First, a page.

Necessary Arrogance

 

Writing is a tough business. Gratification (publishing) can be long in coming. If and when it does, royalties are usually insufficient to live on, sometimes even nonexistent, especially when averaged over the months or years and costs it’s taken to finish a manuscript and get it accepted for publication.

Once published, we have to sell ourselves. We have to create websites, blogs, develop e-mail lists, contact bookstores, apply to writers’ conferences. In short, we have to keep our books “alive” and out there. Publishers may do some of this but not nearly enough these days, unless we’re one of their top sellers. Yet even the most successful writers face pressures to get their next book out quickly, even while making the rounds of book clubs and writer’s events for the current book.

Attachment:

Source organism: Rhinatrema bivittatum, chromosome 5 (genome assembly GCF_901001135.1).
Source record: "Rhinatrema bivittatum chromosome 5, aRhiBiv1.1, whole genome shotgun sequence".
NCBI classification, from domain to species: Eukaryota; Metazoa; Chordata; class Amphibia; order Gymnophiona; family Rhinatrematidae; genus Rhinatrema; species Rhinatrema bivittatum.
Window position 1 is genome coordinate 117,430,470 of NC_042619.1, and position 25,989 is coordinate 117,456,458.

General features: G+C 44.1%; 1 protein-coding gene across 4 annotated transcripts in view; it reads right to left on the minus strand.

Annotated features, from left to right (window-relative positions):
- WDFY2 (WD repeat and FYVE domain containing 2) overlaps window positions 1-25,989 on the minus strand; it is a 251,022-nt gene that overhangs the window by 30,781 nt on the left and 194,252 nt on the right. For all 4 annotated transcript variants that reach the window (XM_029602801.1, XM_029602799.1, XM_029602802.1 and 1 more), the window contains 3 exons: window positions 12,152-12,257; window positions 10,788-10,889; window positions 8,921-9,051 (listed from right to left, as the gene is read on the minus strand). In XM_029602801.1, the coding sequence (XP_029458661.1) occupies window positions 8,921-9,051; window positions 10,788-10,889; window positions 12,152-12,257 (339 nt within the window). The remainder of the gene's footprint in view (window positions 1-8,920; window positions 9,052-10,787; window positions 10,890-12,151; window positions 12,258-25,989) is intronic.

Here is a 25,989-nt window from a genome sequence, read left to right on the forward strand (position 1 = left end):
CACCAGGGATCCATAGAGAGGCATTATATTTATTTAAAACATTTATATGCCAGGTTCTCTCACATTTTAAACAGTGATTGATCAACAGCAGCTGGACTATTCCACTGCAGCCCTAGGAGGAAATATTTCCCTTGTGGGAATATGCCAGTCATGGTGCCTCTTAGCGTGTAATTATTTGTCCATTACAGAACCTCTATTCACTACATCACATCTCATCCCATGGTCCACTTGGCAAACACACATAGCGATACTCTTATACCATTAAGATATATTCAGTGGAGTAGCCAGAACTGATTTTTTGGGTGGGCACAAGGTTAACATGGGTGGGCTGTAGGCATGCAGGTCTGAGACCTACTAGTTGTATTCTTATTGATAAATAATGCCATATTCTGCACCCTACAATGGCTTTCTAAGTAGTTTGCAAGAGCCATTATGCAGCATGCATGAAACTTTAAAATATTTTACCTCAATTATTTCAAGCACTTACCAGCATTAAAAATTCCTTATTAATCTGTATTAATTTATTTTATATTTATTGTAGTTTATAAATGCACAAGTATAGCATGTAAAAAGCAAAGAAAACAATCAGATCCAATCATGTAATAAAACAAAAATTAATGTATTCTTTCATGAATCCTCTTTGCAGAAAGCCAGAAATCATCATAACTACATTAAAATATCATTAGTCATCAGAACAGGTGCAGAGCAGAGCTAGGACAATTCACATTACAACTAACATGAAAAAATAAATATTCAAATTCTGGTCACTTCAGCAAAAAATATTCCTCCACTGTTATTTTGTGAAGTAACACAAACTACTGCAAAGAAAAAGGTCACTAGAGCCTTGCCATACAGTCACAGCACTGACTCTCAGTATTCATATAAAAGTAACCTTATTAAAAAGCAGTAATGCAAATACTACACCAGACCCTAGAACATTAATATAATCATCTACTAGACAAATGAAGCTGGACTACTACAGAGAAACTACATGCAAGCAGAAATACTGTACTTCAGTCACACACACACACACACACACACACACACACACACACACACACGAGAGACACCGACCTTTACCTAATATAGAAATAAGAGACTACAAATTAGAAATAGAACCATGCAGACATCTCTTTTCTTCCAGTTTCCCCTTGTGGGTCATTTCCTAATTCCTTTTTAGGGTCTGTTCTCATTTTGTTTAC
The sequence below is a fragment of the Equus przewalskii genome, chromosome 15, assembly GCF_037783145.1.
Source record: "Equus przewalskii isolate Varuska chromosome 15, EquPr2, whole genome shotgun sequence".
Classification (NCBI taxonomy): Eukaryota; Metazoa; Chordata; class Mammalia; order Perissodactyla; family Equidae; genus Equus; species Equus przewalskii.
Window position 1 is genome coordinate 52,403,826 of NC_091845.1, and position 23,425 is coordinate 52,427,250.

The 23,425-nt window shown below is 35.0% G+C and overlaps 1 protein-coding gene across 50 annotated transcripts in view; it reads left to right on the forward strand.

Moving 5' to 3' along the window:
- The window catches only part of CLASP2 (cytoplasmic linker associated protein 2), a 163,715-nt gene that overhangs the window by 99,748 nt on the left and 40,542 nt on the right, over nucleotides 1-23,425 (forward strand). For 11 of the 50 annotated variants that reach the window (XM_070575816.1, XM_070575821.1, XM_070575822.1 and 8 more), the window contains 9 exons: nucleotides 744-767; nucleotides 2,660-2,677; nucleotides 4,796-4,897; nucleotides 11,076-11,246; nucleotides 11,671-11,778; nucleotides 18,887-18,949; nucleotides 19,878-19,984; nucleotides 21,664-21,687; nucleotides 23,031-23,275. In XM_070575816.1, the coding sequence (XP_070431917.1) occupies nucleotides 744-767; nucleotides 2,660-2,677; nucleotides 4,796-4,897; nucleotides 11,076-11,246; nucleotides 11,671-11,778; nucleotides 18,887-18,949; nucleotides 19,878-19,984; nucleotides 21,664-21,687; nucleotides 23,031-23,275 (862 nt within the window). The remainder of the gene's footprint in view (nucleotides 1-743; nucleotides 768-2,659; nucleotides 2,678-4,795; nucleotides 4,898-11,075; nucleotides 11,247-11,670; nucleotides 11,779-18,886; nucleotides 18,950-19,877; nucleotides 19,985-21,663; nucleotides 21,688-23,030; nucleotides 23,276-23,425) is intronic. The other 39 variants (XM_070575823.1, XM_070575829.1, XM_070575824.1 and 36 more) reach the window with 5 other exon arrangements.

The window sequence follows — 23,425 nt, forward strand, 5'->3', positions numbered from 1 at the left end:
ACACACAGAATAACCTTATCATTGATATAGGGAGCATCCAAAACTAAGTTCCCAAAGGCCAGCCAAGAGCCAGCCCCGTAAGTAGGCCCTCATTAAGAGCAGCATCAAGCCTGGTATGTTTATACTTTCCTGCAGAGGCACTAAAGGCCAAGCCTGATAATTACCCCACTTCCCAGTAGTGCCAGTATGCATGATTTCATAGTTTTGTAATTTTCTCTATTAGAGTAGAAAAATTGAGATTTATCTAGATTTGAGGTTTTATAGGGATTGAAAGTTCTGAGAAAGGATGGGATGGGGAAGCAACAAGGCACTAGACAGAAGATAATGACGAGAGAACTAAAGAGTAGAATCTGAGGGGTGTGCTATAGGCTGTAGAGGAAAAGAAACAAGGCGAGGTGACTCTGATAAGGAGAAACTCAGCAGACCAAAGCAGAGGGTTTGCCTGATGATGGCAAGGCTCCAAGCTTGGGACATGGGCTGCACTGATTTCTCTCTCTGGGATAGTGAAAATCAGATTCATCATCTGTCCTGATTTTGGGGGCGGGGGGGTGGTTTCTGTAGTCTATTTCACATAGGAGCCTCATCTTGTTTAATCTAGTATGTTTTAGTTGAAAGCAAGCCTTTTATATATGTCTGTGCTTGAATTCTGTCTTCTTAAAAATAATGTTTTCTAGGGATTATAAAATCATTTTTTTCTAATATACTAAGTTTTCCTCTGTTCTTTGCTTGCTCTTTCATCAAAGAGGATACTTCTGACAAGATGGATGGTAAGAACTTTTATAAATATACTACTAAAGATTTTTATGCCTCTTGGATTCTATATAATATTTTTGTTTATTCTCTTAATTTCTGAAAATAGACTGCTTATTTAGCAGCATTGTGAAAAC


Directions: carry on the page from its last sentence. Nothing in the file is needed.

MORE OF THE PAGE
After publication, we face reviewers, some of whom aren’t kind and negatively affect sales. Then there’re those Amazon and Goodreads 1 stars that can deflate us no matter how many 4 and 5 stars we’ve received.

Two years ago, when Atlanta Braves’ star Chipper Jones retired, a news article referred to what Jones’ called “Necessary Arrogance,” the personal mantra that carried him through the ups and downs of his outstanding career.

If you’re a new writer hoping to get published or a seasoned writer who’s chosen “to stick with it,” Chipper’s mantra is for you. It doesn’t mean we’re to “swagger” or remake ourselves into arrogant s.o.b.s. It means writers need to assume arrogance (or less abrasively put “self-confidence”) when we contact agents or editors or walk into a venue to sell our books or stand in front of a large crowd to explain why our book is worth buying. Necessary arrogance is the pep talk we give ourselves when we’re nervous or intimidated or ready to quit writing altogether. I like to think necessary arrogance is protective armor in this difficult and often ego-bruising endeavor.

 

Note: For an excellent “reality check” for what it takes to persevere as writers, take a look at Rachel Shteir’s recent NY Times article “Failure, Writing’s Constant Companion.”